Electronic Thesis and Dissertation Repository

Thesis Format



Master of Science




Moehring, Amanda


The genetic tools that exist in Drosophila melanogaster make it possible to assess the influence of specific regions of the brain on complex behaviour. Examples of such behaviours include female aggression and receptivity to male courtship. Silencing a candidate region called the mushroom body (MB) was found to decrease female receptivity. Additionally, silencing a specific subset of the MB, the alpha/beta lobes, was also found to decrease receptivity. SIFamide neurons are known to effect receptivity, though manipulation of SIFamide signaling in the MB produced no such changes in receptivity. Aggression, another complex behaviour in Drosophila, was also affected by genetically controlled neural manipulation. More specifically, hyperactivation of a subset of neurons expressing the doublesex gene was found to incite high amounts of aggression in females but not males. Furthermore, the aggression demonstrated by these females differed based on the stimulus presented by the partners, with locomotion being a major elicitor of aggression.

Summary for Lay Audience

The model organism Drosophila melanogaster is highly useful in understanding the neural basis of complex behaviours. Through use of genetic tools unique to D. melanogaster, specific areas of the brain can be manipulated to assess their potential roles in facilitating behaviour. This thesis uses this strategy to explore the influence of various brain regions on female responses to partner flies, namely courtship receptivity and aggression.

Manipulation of an area of the brain called the Mushroom Body brain was found to produce reductions in female receptivity to courtship. Further assessment of this region revealed that manipulation of specific sub regions within the Mushroom Body (the alpha/beta lobes and the alpha prime/beta prime lobes) are also sufficient to influence female receptivity.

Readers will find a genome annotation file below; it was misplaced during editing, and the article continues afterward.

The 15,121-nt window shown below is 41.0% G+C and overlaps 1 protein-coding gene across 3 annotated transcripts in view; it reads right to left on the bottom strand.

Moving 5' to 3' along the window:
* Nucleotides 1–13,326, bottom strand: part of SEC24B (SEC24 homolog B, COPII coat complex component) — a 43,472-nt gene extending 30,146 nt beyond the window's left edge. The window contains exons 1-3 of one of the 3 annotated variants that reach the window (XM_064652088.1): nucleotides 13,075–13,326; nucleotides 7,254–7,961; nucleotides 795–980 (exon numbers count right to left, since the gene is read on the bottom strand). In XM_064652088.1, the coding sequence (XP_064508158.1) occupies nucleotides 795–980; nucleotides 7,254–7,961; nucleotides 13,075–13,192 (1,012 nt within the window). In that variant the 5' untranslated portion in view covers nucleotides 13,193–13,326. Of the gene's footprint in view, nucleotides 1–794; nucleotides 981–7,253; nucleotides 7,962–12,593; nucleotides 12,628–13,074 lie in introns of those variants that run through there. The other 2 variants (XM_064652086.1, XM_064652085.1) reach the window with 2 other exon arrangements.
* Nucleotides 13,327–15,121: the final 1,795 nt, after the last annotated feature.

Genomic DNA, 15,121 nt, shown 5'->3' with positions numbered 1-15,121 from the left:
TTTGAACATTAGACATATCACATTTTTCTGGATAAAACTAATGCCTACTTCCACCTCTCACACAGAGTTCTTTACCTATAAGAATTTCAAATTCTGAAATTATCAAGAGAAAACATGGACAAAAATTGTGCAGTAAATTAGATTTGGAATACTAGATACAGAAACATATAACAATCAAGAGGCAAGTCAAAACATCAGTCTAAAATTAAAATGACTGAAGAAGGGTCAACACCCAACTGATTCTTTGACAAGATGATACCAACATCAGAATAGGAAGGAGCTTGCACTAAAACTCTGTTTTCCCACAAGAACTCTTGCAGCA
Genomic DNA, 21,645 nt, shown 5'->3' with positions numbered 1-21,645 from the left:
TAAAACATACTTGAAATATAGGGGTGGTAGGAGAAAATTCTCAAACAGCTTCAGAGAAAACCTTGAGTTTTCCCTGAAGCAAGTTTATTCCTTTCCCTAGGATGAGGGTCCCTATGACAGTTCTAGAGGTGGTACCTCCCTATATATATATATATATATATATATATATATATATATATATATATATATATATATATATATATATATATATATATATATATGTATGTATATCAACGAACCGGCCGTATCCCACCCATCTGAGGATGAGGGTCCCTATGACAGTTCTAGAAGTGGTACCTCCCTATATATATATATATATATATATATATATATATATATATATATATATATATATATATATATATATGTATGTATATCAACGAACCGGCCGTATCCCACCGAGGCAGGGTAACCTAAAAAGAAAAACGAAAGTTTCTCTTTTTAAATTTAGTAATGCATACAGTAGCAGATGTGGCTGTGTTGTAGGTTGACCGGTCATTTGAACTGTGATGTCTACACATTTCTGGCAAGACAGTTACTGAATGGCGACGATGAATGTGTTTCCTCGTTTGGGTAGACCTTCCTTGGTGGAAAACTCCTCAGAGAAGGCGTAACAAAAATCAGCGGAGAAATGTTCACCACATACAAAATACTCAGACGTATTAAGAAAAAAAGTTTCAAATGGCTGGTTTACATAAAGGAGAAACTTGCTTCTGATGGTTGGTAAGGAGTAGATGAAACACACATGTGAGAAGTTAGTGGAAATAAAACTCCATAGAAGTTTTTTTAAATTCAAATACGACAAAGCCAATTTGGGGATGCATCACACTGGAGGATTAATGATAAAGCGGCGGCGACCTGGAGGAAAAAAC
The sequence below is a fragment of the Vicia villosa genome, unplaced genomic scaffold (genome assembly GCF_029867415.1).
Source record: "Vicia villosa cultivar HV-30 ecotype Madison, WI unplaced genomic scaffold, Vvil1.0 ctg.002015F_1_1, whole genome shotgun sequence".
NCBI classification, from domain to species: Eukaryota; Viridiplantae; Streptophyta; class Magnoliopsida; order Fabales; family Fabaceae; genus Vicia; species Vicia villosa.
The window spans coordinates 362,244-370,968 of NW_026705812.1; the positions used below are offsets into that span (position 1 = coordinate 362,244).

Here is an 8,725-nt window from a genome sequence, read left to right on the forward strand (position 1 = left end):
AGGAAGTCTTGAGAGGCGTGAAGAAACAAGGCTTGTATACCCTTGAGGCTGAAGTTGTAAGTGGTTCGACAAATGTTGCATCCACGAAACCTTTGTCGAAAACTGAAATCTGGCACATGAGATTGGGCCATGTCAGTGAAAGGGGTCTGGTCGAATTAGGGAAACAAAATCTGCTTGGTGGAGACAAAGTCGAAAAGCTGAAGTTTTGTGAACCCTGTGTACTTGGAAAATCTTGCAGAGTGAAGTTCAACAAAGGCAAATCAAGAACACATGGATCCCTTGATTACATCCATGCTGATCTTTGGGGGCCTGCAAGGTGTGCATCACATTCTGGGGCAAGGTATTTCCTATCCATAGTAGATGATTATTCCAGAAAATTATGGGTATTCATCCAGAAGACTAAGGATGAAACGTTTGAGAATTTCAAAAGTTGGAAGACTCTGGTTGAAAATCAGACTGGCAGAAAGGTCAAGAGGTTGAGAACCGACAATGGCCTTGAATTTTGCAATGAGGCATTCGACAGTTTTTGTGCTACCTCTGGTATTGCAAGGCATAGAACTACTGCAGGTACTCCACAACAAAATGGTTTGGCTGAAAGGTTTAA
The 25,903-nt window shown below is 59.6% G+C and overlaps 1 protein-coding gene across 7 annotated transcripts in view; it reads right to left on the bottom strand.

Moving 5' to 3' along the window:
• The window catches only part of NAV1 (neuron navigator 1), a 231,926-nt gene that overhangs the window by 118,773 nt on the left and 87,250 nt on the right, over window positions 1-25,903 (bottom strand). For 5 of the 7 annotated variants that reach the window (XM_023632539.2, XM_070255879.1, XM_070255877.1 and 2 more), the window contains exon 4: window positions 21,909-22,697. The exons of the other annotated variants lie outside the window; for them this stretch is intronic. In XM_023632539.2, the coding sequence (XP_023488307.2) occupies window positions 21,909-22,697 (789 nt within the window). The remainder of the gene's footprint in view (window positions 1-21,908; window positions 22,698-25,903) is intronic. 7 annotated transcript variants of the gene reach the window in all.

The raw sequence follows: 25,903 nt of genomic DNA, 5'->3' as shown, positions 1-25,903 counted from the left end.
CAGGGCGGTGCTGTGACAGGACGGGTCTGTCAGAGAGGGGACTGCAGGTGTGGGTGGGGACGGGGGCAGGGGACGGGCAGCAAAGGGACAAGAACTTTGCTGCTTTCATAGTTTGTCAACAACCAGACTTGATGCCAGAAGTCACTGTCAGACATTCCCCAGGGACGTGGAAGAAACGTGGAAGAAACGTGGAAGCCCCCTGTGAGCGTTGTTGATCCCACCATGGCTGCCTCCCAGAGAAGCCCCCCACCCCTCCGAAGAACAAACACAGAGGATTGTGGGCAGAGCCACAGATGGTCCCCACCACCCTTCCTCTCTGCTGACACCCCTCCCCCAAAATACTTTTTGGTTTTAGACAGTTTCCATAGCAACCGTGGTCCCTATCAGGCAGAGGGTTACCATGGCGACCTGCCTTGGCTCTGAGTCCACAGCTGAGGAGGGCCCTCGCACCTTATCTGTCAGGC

Additionally, manipulation of a small group of neurons expressing the doublesex gene was found to incite high levels of aggression in females, but not in males. This demonstrates that in D. melanogaster, the neural circuitry controlling aggression may be different between males and females. Interestingly, the aggression demonstrated by these transgenic females is variable depending on the nature of the partner fly. For example, less aggression is directed toward female partners than male partners. In an attempt to understand why males received more aggression, new partner types were introduced to the aggressive females. Females which were transgenically made to move more frequently received much higher amounts of aggression than wildtype females. This implies movement is an important stimulus for inciting the observed female aggression. However, the aggressive females also demonstrate aggression toward immobile headless males, meaning movement is not the exclusive cause of aggression. Headless males may incite aggression through chemical stimuli, though this remains to be confirmed.

This is the first known identification of neurons effecting female specific aggression and will provide a novel avenue for exploring this poorly understood behaviour. Additionally, the observation that aggressive the behaviours demonstrated are contextually specific provides new considerations for designing future experiments.